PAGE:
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I think there is a case for introducing some kind of “fair trade” type system that guarantees farmers a fair (or at least not less than it costs to produce!) price for their milk
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THE ETHICAL FOODIE - Back to Basics

Tim Maddams

20th October, 2016

We refer to them as kitchen basics - milk and eggs - but how often do we stop to think about the true cost of their production? Not often enough writes TIM MADDAMS

If you drink milk you should really eat veal. The 'holes' created in our food production cycles by the lack of value placed on the long-term sustainability of the complete system are simply a madness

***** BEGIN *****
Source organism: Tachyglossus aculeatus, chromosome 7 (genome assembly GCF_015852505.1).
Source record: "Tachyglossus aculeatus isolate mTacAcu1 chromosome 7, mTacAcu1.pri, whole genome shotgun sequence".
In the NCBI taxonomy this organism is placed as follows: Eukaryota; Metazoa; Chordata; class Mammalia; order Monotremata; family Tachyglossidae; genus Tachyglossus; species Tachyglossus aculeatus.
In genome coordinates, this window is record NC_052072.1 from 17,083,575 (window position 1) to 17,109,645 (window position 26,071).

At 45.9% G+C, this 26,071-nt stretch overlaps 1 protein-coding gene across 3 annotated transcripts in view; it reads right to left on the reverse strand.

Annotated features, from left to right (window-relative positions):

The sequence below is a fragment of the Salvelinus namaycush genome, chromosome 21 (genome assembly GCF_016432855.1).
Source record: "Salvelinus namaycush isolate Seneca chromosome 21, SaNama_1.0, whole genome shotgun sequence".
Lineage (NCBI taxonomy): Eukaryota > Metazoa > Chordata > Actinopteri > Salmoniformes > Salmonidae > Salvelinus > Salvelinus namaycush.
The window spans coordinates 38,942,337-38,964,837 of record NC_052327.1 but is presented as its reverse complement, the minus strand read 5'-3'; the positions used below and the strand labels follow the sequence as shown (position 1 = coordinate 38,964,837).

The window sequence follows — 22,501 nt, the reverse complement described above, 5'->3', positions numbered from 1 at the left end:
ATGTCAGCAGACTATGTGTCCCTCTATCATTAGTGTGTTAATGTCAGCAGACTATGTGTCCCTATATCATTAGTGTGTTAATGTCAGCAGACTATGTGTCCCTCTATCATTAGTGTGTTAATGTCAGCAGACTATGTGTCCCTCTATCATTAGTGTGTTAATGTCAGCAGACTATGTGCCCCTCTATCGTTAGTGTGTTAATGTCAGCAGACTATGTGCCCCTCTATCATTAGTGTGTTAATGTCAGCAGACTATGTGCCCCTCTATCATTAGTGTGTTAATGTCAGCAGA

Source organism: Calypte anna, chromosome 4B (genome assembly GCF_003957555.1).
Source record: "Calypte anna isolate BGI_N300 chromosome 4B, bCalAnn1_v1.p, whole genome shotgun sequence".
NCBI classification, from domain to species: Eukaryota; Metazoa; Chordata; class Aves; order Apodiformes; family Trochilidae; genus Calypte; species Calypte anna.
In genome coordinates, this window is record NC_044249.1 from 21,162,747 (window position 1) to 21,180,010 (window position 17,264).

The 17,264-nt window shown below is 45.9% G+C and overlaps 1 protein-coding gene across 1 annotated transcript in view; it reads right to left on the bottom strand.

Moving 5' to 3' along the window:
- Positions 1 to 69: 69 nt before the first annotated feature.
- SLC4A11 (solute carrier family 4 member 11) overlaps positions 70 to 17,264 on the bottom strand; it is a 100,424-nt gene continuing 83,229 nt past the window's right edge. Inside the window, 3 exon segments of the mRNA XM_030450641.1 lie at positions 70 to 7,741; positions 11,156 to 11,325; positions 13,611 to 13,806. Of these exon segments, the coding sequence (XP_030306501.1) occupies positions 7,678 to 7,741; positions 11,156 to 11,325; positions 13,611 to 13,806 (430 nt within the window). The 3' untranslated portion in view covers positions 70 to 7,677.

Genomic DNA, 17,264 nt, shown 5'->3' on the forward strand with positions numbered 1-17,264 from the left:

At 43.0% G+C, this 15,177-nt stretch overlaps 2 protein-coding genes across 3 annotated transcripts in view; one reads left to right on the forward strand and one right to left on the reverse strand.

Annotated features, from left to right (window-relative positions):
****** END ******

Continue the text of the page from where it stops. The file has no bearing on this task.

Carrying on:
There are some things that we consider food basics. Simple things, that most of us pick up and use every day in our kitchens: bread, milk, cheese, pasta, eggs etc. Of these, unless you are of the vegan persuasion, the majority are animal products yet, it often strikes me that we fail to take this into account. It has become so easy and commonplace to have a pint of milk in the fridge that it's tempting to forget what it is; to spare just a moment to think about how it was produced, how we should treat it and from where we should purchase it. The same goes for eggs.

Milk and eggs are excellent examples of things we have come to take for granted in the kitchen - both available cheaply, from numerous places. But hang on a mo: when you really think about it, that's a bit odd, really. Milk is, as we all know, the lactic secretion of a large domestic bovine mammal. For us to acquire this milk a female cow has had to be born, grow to maturity, become pregnant, bear a calf, get milked twice a day and then made pregnant again once she stops giving milk. Once she has served out her usefulness she will likely be sold as low quality meat into a large selection of uses.